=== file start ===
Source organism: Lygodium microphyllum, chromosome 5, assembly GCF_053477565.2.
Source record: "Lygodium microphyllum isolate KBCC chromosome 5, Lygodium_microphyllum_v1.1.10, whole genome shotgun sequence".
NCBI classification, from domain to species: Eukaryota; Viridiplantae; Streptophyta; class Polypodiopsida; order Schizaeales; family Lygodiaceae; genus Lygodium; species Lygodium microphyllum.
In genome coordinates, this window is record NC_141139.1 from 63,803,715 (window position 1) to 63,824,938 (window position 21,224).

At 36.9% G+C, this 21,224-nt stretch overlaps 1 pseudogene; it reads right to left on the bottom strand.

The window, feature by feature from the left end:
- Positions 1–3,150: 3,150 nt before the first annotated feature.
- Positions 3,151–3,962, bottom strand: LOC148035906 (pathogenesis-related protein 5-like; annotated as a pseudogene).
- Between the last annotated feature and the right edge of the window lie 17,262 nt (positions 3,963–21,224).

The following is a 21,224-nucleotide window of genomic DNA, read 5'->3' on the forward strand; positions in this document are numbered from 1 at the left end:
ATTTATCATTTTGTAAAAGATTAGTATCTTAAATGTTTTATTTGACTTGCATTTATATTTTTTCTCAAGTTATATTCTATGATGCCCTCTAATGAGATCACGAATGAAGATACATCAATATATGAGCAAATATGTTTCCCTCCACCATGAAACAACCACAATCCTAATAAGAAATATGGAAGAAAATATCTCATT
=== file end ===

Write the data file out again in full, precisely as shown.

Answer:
Source organism: Lygodium microphyllum, chromosome 5, assembly GCF_053477565.2.
Source record: "Lygodium microphyllum isolate KBCC chromosome 5, Lygodium_microphyllum_v1.1.10, whole genome shotgun sequence".
NCBI classification, from domain to species: Eukaryota; Viridiplantae; Streptophyta; class Polypodiopsida; order Schizaeales; family Lygodiaceae; genus Lygodium; species Lygodium microphyllum.
In genome coordinates, this window is record NC_141139.1 from 63,803,715 (window position 1) to 63,824,938 (window position 21,224).

At 36.9% G+C, this 21,224-nt stretch overlaps 1 pseudogene; it reads right to left on the bottom strand.

The window, feature by feature from the left end:
- Positions 1–3,150: 3,150 nt before the first annotated feature.
- Positions 3,151–3,962, bottom strand: LOC148035906 (pathogenesis-related protein 5-like; annotated as a pseudogene).
- Between the last annotated feature and the right edge of the window lie 17,262 nt (positions 3,963–21,224).

The following is a 21,224-nucleotide window of genomic DNA, read 5'->3' on the forward strand; positions in this document are numbered from 1 at the left end:
ATTTATCATTTTGTAAAAGATTAGTATCTTAAATGTTTTATTTGACTTGCATTTATATTTTTTCTCAAGTTATATTCTATGATGCCCTCTAATGAGATCACGAATGAAGATACATCAATATATGAGCAAATATGTTTCCCTCCACCATGAAACAACCACAATCCTAATAAGAAATATGGAAGAAAATATCTCATT